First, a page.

For example, many research groups have published articles that report A.I.’s ability to diagnose from x-rays or other medical images at a level of accuracy comparable or superior to that of radiologists. So why is it still so rarely used? 

One reason is that many of these studies are carried out in well-controlled settings where the A.I. learns from and is tested on consistently high-quality data. Doing well in such a setting leads to a successful proof of concept or publication. However, if the same A.I. system is deployed in a hospital where x-ray images are slightly blurrier or the protocol for collecting images is slightly different, it fails to adapt.

One solution is to start by only using A.I. to analyze images on which it has high confidence, while relying on a human radiologist for all other cases. The A.I. then learns from the radiologist and is gradually able to take on more responsibility. 

Third, non-tech companies deploying A.I. must be aware of its potential to disrupt employees, customers, and other stakeholders in the business, and appropriately manage the change the technology brings.

For instance, an A.I. system that helps doctors triage patients in an emergency room affects many—from doctors and intake nurses to insurance underwriters. To keep projects on track, people must be brought on board with A.I. implementation, and their workflow must be adjusted to take advantage of the technology.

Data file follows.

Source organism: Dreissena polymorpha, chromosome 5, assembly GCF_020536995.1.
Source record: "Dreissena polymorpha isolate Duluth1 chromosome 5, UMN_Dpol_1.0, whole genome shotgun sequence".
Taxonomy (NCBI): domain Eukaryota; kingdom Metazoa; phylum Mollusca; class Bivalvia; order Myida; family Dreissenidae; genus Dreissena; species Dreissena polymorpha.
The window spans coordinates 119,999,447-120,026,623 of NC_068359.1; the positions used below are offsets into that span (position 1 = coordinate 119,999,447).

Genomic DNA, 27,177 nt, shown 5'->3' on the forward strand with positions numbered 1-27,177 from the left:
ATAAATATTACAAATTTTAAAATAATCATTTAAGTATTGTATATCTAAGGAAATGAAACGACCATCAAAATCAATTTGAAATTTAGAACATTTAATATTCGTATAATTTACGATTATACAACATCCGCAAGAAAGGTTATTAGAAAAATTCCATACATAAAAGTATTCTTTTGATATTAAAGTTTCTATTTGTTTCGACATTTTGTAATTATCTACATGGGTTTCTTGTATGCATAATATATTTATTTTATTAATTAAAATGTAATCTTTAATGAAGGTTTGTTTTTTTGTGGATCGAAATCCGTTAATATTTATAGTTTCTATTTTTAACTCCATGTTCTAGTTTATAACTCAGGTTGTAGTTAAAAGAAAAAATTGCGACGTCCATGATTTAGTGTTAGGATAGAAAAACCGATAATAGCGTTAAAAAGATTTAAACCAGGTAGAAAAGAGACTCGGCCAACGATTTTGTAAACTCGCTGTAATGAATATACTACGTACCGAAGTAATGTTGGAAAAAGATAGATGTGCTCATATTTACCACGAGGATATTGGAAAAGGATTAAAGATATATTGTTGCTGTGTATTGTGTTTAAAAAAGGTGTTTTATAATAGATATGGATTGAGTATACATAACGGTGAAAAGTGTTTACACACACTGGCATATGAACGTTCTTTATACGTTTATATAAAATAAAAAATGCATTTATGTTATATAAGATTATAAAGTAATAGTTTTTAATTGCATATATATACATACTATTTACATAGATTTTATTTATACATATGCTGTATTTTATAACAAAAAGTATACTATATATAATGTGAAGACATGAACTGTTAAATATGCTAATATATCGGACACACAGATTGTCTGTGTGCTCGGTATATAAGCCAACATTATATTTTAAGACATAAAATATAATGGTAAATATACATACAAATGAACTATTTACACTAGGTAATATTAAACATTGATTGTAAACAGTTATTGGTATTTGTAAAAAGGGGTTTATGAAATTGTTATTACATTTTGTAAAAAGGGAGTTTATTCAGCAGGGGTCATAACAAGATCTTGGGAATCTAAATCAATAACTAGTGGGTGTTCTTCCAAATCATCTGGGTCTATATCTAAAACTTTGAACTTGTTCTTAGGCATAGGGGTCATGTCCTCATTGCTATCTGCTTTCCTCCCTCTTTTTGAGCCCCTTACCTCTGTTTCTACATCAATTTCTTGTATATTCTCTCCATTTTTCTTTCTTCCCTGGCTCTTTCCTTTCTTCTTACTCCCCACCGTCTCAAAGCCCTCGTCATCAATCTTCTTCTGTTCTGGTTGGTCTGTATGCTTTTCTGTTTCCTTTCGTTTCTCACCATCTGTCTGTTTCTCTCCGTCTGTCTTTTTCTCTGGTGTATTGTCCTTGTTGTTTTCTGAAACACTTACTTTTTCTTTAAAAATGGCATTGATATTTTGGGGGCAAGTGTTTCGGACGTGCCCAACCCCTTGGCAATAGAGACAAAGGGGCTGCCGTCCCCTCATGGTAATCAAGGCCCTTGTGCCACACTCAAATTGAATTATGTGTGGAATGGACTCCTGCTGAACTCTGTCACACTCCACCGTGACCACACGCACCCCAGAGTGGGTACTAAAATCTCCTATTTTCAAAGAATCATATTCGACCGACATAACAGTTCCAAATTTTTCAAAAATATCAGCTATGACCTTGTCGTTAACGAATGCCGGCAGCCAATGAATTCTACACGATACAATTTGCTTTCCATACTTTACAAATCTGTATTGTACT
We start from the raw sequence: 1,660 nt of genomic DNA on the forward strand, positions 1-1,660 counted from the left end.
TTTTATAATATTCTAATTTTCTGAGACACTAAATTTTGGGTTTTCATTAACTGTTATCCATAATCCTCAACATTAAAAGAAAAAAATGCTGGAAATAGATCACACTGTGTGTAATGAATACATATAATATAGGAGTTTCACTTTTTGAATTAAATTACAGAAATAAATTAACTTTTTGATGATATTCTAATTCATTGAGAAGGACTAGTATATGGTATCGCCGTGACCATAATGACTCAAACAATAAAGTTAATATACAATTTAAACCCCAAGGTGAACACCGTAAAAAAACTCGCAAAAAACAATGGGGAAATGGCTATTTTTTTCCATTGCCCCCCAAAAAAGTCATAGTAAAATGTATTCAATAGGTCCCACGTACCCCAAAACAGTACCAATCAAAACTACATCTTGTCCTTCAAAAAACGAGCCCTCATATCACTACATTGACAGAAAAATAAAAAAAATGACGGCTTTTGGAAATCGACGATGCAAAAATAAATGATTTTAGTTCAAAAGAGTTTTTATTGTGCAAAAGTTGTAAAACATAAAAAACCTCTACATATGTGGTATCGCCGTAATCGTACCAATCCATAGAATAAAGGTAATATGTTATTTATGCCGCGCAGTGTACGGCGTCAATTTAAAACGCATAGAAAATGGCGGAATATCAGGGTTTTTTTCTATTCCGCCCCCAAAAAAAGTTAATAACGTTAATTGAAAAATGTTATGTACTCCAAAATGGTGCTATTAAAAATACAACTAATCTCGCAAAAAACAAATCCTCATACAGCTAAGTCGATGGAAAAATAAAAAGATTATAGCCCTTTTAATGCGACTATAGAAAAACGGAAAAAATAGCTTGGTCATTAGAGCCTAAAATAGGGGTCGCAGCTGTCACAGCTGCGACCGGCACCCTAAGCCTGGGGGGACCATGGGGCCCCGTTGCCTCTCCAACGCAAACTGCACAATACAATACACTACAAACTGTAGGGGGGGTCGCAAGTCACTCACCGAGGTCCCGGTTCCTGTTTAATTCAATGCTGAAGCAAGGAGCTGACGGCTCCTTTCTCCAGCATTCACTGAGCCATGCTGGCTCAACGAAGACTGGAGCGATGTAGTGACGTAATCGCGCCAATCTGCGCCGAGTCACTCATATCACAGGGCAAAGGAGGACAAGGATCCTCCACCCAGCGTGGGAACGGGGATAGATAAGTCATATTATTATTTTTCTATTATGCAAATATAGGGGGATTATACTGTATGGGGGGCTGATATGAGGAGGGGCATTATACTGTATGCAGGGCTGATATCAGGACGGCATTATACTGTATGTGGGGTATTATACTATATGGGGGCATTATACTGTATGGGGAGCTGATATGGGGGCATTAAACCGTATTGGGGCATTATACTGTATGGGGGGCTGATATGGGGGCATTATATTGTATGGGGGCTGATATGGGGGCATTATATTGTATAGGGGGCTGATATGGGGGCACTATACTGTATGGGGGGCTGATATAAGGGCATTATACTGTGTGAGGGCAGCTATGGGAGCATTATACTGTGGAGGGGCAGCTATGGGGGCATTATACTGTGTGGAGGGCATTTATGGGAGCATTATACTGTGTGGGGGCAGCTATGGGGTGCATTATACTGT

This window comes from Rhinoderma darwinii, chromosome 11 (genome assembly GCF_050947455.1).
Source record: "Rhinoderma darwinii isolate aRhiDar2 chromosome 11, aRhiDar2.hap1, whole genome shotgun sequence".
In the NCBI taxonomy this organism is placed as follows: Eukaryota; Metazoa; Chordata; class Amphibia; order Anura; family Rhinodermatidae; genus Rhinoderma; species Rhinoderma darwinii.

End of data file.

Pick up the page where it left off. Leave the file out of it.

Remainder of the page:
I have seen many A.I. teams underestimate the human side of organizational change management. Overcoming this challenge is not easy, but there are steps businesses can take to mitigate disruption.

For one, organizations have to identify all the stakeholders that will be involved with the change process. Managers should either communicate with them directly or find ways to have their colleagues talk to them about what is coming. Many teams make decisions by consensus, so it is important to minimize the odds of any stakeholder blocking or slowing down implementation. 

Next, companies need to budget enough time to properly implement A.I. They must spend enough time to understand stakeholders’ roles and beliefs, assess how many roles will change, and explain to people what the A.I. will actually do and how the system may benefit them. 

It’s crucial that the company reassure stakeholders during A.I. implementation. Many people still harbor significant fear, uncertainty, and doubt about A.I. Providing a basic education about the technology eases these conversations. Organizations can also reassure people by rigorously testing and auditing the technology, and showing the results to stakeholders so they’re convinced it works safely.

Organizations should consider beginning A.I. deployment with a pilot that affects a relatively small number of stakeholders. A quick success can then be used as a showcase to get buy-in from a larger group.

PwC estimates that A.I. will generate $15.7 trillion globally by 2030. Much of this value will come from outside Silicon Valley. A.I. is on its way to transforming every industry; the process will be a lot easier if businesses take the right actions along the way.

Andrew Ng is founder and CEO of Landing AI.